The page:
Lyda here. Today I rearranged my room a bit. I’ve been living since January with boxes in the room, and my fabric in the closet. I switched it so that now it’s the fabric in the room, and the boxes in the closet. Same stuff, different feel. I’d much rather look at piles of fabric than boxes. And I was surprised at just how much I fit into the closet. Including some of the fabric.
While I was rearranging, I opened the plastic bin containing memoribilia of my son’s childhood. I glanced through his baby book. I came across report cards and drawings, special bibs and his first stuffed animal (a soft yellow lamb – starting the fiber indoctrination early).
And I found the journal that I kept for him, and tumbled into the past.
I started this journal when we decided to have children. I wanted my children to know what I was thinking and feeling as an expectant and new mother, and what those early years were like. My own mother had died, and I missed her so much. I knew I would miss having her to advise me through my own motherhood, and to tell my about her experiences.
The journal begins years before our son was born. I wrote about how much I wanted children, and how excited I when I found out I was pregnant. I wrote about calling my father that day, the last time I spoke to him before he died. I wrote about my grief when that first pregnancy ended. I wrote about being afraid to try again, and yet trying again, and how I felt when that second pregancy, then a third pregnancy, and then a fourth, ended in miscarriage also. Those pages are full of raw pain and sorrow.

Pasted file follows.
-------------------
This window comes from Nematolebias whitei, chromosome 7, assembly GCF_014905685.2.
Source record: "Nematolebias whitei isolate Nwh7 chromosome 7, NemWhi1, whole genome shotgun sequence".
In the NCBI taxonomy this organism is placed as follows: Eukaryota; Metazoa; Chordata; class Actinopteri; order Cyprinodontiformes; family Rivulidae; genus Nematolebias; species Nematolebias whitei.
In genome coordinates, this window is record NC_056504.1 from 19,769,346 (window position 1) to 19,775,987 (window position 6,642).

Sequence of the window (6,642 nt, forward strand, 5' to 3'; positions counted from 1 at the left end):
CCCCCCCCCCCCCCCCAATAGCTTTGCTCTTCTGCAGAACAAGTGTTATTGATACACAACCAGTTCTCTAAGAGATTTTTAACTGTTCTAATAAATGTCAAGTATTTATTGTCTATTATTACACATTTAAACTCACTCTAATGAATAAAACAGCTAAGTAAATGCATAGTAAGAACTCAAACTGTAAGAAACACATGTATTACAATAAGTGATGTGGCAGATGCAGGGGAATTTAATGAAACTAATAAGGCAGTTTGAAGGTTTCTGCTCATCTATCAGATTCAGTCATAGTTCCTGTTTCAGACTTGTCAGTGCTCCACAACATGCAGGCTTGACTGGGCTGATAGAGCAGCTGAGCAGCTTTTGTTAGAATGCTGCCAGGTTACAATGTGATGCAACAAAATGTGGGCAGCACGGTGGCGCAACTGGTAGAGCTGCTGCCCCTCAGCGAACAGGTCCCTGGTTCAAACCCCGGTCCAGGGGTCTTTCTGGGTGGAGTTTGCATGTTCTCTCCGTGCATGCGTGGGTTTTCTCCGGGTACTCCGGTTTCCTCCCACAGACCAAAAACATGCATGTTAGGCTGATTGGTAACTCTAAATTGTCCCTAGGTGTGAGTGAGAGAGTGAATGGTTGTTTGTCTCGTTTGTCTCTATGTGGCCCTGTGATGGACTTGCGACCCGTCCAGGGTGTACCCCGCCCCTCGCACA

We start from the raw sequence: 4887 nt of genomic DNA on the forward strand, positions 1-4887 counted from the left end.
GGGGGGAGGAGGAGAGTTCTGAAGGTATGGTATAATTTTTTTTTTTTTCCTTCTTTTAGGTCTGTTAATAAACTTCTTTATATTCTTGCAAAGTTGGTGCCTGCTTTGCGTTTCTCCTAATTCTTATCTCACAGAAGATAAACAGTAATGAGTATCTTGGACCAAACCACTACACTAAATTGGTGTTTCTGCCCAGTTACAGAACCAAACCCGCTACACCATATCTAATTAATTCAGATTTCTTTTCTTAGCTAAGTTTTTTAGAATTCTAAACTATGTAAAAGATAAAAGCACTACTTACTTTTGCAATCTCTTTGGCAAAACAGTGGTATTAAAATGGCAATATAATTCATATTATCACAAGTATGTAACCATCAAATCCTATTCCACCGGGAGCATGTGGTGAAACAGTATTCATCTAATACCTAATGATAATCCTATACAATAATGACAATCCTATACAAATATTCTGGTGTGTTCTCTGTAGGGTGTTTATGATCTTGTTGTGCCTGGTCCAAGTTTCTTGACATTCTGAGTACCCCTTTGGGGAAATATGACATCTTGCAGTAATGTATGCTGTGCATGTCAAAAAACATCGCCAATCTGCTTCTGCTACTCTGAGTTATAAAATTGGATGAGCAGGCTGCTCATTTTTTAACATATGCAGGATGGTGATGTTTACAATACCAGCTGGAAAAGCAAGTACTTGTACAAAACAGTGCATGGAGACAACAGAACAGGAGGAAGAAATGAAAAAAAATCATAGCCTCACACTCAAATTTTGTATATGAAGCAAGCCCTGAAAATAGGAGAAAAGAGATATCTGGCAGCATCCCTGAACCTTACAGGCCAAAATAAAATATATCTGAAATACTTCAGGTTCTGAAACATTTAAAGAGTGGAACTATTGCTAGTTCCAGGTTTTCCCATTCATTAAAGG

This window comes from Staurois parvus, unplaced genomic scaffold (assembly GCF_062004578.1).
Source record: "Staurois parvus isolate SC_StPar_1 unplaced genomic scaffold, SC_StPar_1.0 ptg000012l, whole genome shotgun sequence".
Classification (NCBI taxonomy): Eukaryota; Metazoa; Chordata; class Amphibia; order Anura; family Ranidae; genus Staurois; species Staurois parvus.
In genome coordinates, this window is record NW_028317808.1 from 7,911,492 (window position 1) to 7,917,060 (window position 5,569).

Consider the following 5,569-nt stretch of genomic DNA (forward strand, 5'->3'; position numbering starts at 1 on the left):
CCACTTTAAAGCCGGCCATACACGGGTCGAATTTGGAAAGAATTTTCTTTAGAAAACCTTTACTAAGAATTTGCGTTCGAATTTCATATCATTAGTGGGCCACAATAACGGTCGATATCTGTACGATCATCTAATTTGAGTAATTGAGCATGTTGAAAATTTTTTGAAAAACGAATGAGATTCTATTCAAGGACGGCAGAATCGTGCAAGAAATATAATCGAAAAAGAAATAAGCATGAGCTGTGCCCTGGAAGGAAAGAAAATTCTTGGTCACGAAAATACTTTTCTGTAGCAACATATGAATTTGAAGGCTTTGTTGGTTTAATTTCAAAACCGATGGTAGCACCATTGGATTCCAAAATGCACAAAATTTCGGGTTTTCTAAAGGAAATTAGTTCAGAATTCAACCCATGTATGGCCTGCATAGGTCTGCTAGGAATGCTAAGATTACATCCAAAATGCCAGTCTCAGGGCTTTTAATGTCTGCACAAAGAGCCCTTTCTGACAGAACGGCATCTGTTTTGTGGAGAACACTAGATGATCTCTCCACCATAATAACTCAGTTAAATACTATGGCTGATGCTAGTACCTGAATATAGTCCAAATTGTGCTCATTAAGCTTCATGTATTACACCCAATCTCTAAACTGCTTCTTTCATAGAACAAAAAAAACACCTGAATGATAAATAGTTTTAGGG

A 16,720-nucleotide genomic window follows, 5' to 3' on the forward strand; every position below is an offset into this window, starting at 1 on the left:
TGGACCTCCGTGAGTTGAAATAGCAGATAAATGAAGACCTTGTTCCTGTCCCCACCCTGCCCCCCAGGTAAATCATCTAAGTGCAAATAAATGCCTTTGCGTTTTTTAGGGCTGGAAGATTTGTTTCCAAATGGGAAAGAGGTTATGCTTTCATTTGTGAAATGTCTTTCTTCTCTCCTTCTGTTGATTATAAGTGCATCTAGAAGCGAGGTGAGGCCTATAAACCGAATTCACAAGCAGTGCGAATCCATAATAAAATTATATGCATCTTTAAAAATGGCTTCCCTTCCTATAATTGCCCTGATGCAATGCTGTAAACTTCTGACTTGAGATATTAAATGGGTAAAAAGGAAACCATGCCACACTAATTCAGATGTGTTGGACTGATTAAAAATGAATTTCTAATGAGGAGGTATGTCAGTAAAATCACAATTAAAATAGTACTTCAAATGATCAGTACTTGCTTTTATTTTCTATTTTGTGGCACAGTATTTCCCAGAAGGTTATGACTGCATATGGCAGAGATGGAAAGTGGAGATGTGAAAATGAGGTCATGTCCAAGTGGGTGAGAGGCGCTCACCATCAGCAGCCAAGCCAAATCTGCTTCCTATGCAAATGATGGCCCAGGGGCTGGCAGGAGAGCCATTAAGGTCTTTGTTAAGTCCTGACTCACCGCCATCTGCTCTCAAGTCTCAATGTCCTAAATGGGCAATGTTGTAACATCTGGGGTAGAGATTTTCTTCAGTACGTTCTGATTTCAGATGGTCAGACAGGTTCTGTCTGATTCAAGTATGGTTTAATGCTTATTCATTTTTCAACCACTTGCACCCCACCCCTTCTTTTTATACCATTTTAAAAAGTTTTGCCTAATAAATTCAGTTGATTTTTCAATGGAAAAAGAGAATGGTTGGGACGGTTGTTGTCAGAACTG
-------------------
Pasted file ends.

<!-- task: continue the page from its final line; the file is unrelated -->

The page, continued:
I wrote about hope and fear equally during my fifth pregnancy. About my boredom with bedrest, and my worry about money, and my deep concern about my husband carrying the burden of caring for me and for his aging parents and aunt at the same time. I wrote about the fear when labor started too soon, the discomfort of being confined in a hospital bed, the three days and two sleepless nights spent worrying and crying alone and obsessively watching the monitor showing my baby’s heartbeat.
And I wrote about the joy of holding my son in my arms for the first time. Of my awe of his perfection, and my fear that I would not measure up.
I wrote to my infant son about his life, telling him about his first step, his first word, his first joke. I wrote about my decision to leave his father, and what it cost to leave, and what I thought it would cost to stay. I wrote about little things and big things, whatever was on my mind and in my heart.
Today I wrote a few new pages, to my son at age nineteen.
And then I packed it away with the bunny that was once fluffy and the report cards and the ticket from his first trip to Disneyland.
All waiting for the next time. And next time I will laugh, and cry again. And then I will write more in the journal. There is one thing I’m sure I’ll write then, as I wrote today and in every entry:
I love you. Thank you for being my son.